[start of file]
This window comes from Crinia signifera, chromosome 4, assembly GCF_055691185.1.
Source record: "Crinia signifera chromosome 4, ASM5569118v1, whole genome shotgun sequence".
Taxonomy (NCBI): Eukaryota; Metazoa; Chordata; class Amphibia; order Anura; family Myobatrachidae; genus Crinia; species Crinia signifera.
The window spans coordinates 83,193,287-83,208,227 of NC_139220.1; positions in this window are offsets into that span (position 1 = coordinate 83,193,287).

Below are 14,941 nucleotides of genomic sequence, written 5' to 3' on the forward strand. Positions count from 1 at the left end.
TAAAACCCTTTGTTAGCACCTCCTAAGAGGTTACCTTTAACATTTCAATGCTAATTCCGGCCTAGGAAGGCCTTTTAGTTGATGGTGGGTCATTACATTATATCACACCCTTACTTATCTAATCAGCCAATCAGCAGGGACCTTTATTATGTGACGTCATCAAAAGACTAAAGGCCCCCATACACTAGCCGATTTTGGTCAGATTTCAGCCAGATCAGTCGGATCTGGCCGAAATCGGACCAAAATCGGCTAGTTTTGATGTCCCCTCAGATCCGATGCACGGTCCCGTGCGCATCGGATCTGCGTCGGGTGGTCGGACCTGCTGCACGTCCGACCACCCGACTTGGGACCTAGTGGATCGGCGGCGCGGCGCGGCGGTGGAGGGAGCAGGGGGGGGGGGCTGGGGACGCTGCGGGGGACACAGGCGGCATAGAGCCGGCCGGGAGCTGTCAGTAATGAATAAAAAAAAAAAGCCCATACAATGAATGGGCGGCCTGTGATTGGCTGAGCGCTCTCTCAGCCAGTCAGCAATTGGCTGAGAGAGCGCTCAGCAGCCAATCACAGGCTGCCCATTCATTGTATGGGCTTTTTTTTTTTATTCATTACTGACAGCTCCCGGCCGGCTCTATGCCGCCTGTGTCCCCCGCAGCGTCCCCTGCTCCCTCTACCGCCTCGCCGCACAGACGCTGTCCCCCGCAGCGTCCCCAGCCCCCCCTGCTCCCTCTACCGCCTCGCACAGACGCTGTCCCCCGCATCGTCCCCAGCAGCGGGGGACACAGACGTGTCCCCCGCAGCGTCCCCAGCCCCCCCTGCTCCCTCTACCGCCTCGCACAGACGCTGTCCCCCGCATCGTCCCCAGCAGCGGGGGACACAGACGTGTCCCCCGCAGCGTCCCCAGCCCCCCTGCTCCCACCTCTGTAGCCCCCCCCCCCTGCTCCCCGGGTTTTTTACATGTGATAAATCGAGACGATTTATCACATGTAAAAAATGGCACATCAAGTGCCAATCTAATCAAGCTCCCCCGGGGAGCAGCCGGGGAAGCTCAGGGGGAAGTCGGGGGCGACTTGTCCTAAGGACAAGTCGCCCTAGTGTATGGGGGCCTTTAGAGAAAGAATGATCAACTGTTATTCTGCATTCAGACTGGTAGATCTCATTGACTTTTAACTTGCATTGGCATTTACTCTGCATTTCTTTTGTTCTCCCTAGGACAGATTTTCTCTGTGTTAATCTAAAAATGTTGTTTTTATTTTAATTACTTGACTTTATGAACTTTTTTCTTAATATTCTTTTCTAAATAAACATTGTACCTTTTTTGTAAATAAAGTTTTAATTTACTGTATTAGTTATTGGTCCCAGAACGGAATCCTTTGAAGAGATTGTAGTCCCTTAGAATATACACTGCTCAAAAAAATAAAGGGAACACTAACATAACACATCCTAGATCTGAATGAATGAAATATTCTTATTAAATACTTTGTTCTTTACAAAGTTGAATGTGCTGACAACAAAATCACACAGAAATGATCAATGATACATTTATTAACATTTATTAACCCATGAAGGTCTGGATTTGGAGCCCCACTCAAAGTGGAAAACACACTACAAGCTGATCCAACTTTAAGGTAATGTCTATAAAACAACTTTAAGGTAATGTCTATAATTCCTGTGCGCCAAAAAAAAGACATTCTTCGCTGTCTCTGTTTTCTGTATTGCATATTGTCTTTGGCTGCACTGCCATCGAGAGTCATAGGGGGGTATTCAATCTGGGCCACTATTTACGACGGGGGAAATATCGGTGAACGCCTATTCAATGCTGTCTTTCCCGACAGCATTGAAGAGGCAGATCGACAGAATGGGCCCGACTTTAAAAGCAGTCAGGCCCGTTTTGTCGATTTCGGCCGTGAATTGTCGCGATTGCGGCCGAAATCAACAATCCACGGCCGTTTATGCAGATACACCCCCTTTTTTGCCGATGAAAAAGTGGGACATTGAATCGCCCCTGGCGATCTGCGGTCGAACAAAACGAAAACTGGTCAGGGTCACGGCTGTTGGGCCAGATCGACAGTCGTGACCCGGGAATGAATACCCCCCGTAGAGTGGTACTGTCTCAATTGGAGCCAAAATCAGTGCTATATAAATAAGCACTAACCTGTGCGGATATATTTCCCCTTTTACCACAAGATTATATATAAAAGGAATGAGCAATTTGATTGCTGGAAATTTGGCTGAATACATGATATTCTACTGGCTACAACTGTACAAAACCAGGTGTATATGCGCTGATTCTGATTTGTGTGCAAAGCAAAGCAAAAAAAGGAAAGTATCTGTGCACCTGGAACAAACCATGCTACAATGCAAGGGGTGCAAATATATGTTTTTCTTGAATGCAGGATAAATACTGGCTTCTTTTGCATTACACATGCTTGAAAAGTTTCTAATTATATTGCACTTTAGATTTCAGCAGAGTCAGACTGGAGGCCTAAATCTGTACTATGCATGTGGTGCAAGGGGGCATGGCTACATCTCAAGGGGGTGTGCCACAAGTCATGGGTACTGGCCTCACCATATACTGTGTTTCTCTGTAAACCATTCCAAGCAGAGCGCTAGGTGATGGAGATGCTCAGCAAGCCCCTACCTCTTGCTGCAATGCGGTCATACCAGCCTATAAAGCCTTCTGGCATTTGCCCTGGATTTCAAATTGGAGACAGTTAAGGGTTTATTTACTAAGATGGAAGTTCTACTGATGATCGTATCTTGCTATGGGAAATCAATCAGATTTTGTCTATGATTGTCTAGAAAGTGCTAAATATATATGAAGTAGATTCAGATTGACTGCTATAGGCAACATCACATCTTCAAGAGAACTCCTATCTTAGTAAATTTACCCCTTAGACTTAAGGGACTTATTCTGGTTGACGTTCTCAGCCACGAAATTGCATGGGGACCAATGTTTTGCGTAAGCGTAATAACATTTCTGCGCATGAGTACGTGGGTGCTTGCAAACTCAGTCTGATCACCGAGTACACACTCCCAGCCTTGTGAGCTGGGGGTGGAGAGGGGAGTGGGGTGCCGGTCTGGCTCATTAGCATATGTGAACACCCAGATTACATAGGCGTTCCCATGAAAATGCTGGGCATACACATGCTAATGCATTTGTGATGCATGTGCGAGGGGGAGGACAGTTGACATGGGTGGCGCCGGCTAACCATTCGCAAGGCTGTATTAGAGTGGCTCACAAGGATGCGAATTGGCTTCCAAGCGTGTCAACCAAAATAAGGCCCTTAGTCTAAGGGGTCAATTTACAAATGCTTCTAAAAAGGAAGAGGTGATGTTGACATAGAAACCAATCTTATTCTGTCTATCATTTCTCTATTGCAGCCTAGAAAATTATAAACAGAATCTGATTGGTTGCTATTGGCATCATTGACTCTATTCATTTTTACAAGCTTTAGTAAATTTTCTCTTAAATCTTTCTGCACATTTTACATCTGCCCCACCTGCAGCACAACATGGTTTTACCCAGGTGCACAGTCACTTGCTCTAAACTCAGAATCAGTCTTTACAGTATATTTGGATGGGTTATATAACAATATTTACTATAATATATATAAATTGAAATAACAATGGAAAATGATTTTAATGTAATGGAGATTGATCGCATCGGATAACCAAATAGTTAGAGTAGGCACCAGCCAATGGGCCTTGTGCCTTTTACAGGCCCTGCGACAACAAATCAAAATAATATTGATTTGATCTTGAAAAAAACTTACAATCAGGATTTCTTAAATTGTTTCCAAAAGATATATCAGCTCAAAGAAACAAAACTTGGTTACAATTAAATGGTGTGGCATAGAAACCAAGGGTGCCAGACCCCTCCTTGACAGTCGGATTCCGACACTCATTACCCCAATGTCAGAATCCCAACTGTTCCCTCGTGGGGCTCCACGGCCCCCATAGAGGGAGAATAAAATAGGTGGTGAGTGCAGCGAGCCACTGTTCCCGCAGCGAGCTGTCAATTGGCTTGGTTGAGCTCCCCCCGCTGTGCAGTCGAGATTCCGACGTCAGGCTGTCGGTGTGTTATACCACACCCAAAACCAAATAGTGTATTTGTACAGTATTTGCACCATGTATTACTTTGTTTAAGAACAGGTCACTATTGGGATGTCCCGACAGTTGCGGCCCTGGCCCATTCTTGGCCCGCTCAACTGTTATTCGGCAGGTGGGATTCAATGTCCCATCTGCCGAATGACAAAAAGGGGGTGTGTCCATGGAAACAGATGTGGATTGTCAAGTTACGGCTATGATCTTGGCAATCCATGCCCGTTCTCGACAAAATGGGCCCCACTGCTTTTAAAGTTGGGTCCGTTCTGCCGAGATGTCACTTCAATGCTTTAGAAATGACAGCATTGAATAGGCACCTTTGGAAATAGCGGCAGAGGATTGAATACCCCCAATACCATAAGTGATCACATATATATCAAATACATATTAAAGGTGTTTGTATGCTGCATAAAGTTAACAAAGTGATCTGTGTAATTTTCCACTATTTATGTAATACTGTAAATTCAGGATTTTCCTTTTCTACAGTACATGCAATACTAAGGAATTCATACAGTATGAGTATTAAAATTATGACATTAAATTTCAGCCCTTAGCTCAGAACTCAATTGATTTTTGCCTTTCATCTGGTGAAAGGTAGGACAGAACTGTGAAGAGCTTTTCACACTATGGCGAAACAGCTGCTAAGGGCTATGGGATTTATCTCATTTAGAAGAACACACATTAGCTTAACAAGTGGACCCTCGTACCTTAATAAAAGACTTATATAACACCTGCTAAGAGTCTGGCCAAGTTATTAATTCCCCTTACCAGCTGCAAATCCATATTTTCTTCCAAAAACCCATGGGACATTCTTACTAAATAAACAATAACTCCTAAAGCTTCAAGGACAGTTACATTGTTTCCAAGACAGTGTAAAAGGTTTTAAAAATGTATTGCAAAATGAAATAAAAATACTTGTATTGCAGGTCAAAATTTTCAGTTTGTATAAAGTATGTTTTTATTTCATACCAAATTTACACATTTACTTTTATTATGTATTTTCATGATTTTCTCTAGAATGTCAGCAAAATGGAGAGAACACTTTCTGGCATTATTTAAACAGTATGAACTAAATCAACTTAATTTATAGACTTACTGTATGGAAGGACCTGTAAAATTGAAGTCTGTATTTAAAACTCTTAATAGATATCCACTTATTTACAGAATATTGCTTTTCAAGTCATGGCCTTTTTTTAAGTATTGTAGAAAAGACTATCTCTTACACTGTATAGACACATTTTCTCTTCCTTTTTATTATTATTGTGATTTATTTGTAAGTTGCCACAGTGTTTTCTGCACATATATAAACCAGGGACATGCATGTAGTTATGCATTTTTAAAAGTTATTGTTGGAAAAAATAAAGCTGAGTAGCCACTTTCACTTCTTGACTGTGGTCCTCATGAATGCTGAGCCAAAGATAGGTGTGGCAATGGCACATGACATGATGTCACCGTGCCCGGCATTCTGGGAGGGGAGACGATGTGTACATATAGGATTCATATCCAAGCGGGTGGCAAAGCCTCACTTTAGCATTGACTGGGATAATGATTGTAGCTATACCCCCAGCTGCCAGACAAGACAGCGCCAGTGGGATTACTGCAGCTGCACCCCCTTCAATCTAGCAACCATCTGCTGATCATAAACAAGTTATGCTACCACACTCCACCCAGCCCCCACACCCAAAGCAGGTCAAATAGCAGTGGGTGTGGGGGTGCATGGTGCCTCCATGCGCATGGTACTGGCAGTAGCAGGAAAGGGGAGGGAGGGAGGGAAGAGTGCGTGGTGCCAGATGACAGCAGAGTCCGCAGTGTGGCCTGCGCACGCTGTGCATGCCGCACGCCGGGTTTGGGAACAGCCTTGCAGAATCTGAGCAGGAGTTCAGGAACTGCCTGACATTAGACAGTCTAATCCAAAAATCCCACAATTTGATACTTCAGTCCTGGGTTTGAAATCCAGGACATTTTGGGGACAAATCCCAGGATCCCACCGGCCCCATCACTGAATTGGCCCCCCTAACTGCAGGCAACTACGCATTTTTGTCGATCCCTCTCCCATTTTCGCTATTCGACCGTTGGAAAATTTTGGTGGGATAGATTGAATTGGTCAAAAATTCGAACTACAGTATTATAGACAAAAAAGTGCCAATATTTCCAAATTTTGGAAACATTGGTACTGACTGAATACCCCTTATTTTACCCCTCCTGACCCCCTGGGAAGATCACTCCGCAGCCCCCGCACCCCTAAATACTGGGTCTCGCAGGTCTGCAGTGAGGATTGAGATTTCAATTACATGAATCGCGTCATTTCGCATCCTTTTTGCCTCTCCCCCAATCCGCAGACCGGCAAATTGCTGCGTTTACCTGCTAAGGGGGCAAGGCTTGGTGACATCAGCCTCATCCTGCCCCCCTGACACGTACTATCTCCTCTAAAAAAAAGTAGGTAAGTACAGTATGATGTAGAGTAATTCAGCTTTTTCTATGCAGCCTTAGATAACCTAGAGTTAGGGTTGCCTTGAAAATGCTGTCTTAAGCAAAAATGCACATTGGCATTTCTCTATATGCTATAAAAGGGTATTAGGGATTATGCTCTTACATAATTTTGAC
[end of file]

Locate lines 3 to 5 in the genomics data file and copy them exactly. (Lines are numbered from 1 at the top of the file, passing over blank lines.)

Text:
Taxonomy (NCBI): Eukaryota; Metazoa; Chordata; class Amphibia; order Anura; family Myobatrachidae; genus Crinia; species Crinia signifera.
The window spans coordinates 83,193,287-83,208,227 of NC_139220.1; positions in this window are offsets into that span (position 1 = coordinate 83,193,287).

Below are 14,941 nucleotides of genomic sequence, written 5' to 3' on the forward strand. Positions count from 1 at the left end.